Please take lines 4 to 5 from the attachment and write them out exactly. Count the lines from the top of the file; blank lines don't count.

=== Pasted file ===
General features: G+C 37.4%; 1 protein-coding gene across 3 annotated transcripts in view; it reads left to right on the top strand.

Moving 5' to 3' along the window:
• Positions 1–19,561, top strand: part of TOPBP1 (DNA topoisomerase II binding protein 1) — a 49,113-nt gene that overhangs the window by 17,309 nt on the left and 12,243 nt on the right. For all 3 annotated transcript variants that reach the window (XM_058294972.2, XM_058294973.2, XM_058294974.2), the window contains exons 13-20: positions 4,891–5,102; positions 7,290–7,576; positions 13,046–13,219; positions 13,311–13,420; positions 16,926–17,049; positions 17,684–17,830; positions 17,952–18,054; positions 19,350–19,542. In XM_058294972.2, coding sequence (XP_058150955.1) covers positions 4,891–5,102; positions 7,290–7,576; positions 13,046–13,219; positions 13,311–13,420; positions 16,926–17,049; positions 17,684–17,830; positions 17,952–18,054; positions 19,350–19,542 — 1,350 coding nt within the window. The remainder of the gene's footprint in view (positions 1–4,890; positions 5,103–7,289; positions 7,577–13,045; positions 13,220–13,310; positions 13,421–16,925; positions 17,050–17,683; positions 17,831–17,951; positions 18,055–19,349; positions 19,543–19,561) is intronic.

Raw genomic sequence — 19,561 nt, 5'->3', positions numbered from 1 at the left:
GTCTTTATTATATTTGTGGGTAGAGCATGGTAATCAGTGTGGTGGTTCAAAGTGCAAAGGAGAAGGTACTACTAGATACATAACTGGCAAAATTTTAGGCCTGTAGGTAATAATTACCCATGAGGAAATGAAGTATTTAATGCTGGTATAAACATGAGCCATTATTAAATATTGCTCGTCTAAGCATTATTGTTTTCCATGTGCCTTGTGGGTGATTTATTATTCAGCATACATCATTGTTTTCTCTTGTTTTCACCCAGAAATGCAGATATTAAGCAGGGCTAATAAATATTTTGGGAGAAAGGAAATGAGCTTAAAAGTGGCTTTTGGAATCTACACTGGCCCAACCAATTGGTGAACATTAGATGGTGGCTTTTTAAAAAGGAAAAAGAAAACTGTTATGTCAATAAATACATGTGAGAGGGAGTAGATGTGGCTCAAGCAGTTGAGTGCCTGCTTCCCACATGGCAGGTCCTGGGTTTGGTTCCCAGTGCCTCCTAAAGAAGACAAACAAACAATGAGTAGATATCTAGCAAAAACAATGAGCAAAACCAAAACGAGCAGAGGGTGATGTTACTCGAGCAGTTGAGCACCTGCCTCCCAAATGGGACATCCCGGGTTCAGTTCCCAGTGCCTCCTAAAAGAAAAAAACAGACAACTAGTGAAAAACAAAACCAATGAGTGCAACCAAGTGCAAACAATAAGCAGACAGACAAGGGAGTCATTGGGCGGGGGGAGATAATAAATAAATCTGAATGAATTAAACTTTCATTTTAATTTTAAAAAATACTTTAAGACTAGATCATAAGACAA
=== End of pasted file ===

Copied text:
Raw genomic sequence — 19,561 nt, 5'->3', positions numbered from 1 at the left:
GTCTTTATTATATTTGTGGGTAGAGCATGGTAATCAGTGTGGTGGTTCAAAGTGCAAAGGAGAAGGTACTACTAGATACATAACTGGCAAAATTTTAGGCCTGTAGGTAATAATTACCCATGAGGAAATGAAGTATTTAATGCTGGTATAAACATGAGCCATTATTAAATATTGCTCGTCTAAGCATTATTGTTTTCCATGTGCCTTGTGGGTGATTTATTATTCAGCATACATCATTGTTTTCTCTTGTTTTCACCCAGAAATGCAGATATTAAGCAGGGCTAATAAATATTTTGGGAGAAAGGAAATGAGCTTAAAAGTGGCTTTTGGAATCTACACTGGCCCAACCAATTGGTGAACATTAGATGGTGGCTTTTTAAAAAGGAAAAAGAAAACTGTTATGTCAATAAATACATGTGAGAGGGAGTAGATGTGGCTCAAGCAGTTGAGTGCCTGCTTCCCACATGGCAGGTCCTGGGTTTGGTTCCCAGTGCCTCCTAAAGAAGACAAACAAACAATGAGTAGATATCTAGCAAAAACAATGAGCAAAACCAAAACGAGCAGAGGGTGATGTTACTCGAGCAGTTGAGCACCTGCCTCCCAAATGGGACATCCCGGGTTCAGTTCCCAGTGCCTCCTAAAAGAAAAAAACAGACAACTAGTGAAAAACAAAACCAATGAGTGCAACCAAGTGCAAACAATAAGCAGACAGACAAGGGAGTCATTGGGCGGGGGGAGATAATAAATAAATCTGAATGAATTAAACTTTCATTTTAATTTTAAAAAATACTTTAAGACTAGATCATAAGACAA